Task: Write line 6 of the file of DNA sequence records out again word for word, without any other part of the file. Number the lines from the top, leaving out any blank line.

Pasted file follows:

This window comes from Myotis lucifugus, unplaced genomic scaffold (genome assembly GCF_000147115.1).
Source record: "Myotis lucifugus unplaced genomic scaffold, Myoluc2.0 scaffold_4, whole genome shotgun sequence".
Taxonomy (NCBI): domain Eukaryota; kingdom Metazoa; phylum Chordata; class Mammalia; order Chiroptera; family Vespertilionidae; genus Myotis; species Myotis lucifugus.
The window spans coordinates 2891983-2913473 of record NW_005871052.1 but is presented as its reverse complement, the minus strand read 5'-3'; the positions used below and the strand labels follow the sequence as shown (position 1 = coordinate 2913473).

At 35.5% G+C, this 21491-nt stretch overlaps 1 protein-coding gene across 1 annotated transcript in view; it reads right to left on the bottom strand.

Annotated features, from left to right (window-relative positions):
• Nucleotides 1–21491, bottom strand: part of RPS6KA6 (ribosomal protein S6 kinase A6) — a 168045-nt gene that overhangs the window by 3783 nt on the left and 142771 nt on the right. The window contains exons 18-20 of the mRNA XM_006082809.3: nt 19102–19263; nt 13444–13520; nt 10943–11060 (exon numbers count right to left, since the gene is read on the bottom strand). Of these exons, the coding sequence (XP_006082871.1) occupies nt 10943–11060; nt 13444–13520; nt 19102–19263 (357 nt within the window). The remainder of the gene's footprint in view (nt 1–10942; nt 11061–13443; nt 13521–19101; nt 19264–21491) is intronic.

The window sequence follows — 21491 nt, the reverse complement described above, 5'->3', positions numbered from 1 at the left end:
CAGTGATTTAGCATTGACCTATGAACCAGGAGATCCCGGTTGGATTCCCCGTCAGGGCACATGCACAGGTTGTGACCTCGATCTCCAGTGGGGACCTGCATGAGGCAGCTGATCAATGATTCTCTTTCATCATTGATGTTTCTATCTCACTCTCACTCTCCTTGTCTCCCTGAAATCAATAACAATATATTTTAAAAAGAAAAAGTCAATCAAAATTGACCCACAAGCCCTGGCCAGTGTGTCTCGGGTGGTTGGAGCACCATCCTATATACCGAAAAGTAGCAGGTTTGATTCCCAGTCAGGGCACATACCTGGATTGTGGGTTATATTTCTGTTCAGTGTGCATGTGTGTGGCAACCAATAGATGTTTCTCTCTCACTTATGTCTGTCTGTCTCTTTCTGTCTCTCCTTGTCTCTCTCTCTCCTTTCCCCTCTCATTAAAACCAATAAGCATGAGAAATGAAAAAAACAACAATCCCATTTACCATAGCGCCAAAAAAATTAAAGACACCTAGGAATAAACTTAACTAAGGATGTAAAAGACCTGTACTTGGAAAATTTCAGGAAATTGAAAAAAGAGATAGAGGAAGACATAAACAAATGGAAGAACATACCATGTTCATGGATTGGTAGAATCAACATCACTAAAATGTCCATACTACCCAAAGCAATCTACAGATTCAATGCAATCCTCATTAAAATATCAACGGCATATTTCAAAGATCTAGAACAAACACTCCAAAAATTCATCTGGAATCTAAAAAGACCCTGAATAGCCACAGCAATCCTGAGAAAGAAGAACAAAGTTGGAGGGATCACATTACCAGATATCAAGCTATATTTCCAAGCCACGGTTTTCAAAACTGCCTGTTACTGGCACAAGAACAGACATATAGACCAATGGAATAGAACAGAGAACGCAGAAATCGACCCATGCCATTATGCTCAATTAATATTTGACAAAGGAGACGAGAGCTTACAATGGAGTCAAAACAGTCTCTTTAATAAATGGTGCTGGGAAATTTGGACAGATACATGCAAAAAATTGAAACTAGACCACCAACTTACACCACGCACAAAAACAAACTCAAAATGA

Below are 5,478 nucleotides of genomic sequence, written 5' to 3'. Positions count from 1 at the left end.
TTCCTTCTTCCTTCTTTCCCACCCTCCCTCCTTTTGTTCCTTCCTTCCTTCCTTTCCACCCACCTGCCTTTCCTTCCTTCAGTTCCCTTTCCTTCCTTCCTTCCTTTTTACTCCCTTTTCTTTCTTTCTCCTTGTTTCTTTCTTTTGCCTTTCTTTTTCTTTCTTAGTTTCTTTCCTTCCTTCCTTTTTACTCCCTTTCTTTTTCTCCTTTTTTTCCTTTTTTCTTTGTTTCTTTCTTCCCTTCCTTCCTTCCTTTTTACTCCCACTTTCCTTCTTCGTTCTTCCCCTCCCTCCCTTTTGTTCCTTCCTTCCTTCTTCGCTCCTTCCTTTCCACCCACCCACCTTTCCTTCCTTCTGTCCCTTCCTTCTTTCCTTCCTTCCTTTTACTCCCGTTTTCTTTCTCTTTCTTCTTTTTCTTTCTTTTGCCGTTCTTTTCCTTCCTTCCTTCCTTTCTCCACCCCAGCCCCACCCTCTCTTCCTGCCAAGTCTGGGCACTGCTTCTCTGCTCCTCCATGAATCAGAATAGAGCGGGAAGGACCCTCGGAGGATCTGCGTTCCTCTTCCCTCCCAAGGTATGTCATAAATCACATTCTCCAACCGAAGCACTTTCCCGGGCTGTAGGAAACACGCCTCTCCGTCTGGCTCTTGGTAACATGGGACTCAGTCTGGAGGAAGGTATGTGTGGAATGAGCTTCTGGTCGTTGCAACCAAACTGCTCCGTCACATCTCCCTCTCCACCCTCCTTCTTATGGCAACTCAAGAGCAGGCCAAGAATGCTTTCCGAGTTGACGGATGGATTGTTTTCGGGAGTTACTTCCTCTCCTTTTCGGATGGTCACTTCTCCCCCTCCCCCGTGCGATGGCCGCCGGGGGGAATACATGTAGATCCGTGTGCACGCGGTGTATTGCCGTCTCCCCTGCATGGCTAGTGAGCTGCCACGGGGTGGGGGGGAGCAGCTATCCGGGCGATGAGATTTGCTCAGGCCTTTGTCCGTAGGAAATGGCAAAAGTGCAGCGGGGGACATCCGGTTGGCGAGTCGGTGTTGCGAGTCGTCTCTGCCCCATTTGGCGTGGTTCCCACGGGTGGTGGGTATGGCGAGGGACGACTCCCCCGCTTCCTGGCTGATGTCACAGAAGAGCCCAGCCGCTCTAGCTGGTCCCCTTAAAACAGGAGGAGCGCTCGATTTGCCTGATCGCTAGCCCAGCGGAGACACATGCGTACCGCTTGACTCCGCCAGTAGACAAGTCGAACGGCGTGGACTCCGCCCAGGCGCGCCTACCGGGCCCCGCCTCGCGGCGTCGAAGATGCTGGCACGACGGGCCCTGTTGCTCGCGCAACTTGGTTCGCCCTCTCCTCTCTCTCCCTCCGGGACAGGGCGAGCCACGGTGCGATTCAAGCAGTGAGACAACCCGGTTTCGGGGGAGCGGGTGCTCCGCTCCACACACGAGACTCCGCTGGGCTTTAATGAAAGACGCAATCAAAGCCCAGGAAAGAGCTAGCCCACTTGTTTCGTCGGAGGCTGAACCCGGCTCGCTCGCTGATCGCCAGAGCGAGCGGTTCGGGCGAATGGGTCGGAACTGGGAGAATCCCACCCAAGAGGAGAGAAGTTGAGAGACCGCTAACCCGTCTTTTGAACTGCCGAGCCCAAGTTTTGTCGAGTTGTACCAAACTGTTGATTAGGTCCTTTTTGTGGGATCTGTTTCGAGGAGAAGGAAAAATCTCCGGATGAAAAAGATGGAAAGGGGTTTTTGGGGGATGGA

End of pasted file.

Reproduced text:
Annotated features, from left to right (window-relative positions):